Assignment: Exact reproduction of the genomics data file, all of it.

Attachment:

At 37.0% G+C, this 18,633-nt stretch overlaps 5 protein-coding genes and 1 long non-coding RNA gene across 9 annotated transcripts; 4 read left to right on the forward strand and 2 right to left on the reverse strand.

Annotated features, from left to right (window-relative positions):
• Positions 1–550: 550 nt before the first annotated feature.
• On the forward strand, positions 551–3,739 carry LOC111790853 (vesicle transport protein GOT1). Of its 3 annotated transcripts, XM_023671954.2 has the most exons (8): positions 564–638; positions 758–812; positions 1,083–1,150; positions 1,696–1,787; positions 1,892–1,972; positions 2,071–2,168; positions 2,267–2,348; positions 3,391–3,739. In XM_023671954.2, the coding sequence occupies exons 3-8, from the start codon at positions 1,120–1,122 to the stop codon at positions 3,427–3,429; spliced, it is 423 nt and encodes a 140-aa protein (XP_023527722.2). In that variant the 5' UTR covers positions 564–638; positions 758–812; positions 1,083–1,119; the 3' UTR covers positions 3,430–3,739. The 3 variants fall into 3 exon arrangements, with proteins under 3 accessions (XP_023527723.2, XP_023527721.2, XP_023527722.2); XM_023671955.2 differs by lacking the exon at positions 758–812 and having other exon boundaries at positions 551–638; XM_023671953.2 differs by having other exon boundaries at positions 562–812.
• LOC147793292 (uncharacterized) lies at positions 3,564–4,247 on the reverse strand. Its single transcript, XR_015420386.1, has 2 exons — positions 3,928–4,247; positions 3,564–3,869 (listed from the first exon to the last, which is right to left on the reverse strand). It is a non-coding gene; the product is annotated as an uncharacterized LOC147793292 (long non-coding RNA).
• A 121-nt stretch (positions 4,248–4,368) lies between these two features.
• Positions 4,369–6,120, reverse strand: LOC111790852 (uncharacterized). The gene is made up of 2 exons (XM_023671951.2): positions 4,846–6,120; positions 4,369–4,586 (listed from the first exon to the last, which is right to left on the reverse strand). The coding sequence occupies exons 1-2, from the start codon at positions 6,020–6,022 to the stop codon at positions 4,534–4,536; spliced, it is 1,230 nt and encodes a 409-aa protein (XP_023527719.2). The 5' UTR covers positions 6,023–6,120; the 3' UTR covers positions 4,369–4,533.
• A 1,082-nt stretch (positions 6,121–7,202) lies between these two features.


At 37.0% G+C, this 18,633-nt stretch overlaps 5 protein-coding genes and 1 long non-coding RNA gene across 9 annotated transcripts; 4 read left to right on the forward strand and 2 right to left on the reverse strand.

Annotated features, from left to right (window-relative positions):
• Positions 1–550: 550 nt before the first annotated feature.
• On the forward strand, positions 551–3,739 carry LOC111790853 (vesicle transport protein GOT1). Of its 3 annotated transcripts, XM_023671954.2 has the most exons (8): positions 564–638; positions 758–812; positions 1,083–1,150; positions 1,696–1,787; positions 1,892–1,972; positions 2,071–2,168; positions 2,267–2,348; positions 3,391–3,739. In XM_023671954.2, the coding sequence occupies exons 3-8, from the start codon at positions 1,120–1,122 to the stop codon at positions 3,427–3,429; spliced, it is 423 nt and encodes a 140-aa protein (XP_023527722.2). In that variant the 5' UTR covers positions 564–638; positions 758–812; positions 1,083–1,119; the 3' UTR covers positions 3,430–3,739. The 3 variants fall into 3 exon arrangements, with proteins under 3 accessions (XP_023527723.2, XP_023527721.2, XP_023527722.2); XM_023671955.2 differs by lacking the exon at positions 758–812 and having other exon boundaries at positions 551–638; XM_023671953.2 differs by having other exon boundaries at positions 562–812.
• LOC147793292 (uncharacterized) lies at positions 3,564–4,247 on the reverse strand. Its single transcript, XR_015420386.1, has 2 exons — positions 3,928–4,247; positions 3,564–3,869 (listed from the first exon to the last, which is right to left on the reverse strand). It is a non-coding gene; the product is annotated as an uncharacterized LOC147793292 (long non-coding RNA).
• A 121-nt stretch (positions 4,248–4,368) lies between these two features.
• Positions 4,369–6,120, reverse strand: LOC111790852 (uncharacterized). The gene is made up of 2 exons (XM_023671951.2): positions 4,846–6,120; positions 4,369–4,586 (listed from the first exon to the last, which is right to left on the reverse strand). The coding sequence occupies exons 1-2, from the start codon at positions 6,020–6,022 to the stop codon at positions 4,534–4,536; spliced, it is 1,230 nt and encodes a 409-aa protein (XP_023527719.2). The 5' UTR covers positions 6,023–6,120; the 3' UTR covers positions 4,369–4,533.
• A 1,082-nt stretch (positions 6,121–7,202) lies between these two features.